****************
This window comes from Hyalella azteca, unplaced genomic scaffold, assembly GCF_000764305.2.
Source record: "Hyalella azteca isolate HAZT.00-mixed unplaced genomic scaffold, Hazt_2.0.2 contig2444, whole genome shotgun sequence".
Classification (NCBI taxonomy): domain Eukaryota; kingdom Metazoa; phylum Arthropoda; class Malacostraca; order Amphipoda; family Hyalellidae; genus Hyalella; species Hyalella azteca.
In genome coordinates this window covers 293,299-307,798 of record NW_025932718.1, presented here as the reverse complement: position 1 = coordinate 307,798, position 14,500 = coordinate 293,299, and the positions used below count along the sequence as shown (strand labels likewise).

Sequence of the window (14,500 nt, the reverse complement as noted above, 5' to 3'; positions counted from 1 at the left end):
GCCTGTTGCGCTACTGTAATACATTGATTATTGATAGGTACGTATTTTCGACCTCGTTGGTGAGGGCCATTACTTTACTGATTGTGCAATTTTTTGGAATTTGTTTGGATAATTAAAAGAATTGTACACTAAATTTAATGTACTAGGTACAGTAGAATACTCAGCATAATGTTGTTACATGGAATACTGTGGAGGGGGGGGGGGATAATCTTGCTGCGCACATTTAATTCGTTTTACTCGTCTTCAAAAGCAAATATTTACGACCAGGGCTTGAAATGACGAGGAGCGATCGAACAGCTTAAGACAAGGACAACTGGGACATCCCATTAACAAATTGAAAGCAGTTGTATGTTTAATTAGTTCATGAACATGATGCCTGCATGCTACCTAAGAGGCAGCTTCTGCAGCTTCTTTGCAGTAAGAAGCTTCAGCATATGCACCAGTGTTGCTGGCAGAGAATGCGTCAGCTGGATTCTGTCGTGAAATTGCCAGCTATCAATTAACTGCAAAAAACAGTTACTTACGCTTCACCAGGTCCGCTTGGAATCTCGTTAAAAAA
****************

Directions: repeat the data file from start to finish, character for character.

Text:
This window comes from Hyalella azteca, unplaced genomic scaffold, assembly GCF_000764305.2.
Source record: "Hyalella azteca isolate HAZT.00-mixed unplaced genomic scaffold, Hazt_2.0.2 contig2444, whole genome shotgun sequence".
Classification (NCBI taxonomy): domain Eukaryota; kingdom Metazoa; phylum Arthropoda; class Malacostraca; order Amphipoda; family Hyalellidae; genus Hyalella; species Hyalella azteca.
In genome coordinates this window covers 293,299-307,798 of record NW_025932718.1, presented here as the reverse complement: position 1 = coordinate 307,798, position 14,500 = coordinate 293,299, and the positions used below count along the sequence as shown (strand labels likewise).

Sequence of the window (14,500 nt, the reverse complement as noted above, 5' to 3'; positions counted from 1 at the left end):
GCCTGTTGCGCTACTGTAATACATTGATTATTGATAGGTACGTATTTTCGACCTCGTTGGTGAGGGCCATTACTTTACTGATTGTGCAATTTTTTGGAATTTGTTTGGATAATTAAAAGAATTGTACACTAAATTTAATGTACTAGGTACAGTAGAATACTCAGCATAATGTTGTTACATGGAATACTGTGGAGGGGGGGGGGGATAATCTTGCTGCGCACATTTAATTCGTTTTACTCGTCTTCAAAAGCAAATATTTACGACCAGGGCTTGAAATGACGAGGAGCGATCGAACAGCTTAAGACAAGGACAACTGGGACATCCCATTAACAAATTGAAAGCAGTTGTATGTTTAATTAGTTCATGAACATGATGCCTGCATGCTACCTAAGAGGCAGCTTCTGCAGCTTCTTTGCAGTAAGAAGCTTCAGCATATGCACCAGTGTTGCTGGCAGAGAATGCGTCAGCTGGATTCTGTCGTGAAATTGCCAGCTATCAATTAACTGCAAAAAACAGTTACTTACGCTTCACCAGGTCCGCTTGGAATCTCGTTAAAAAA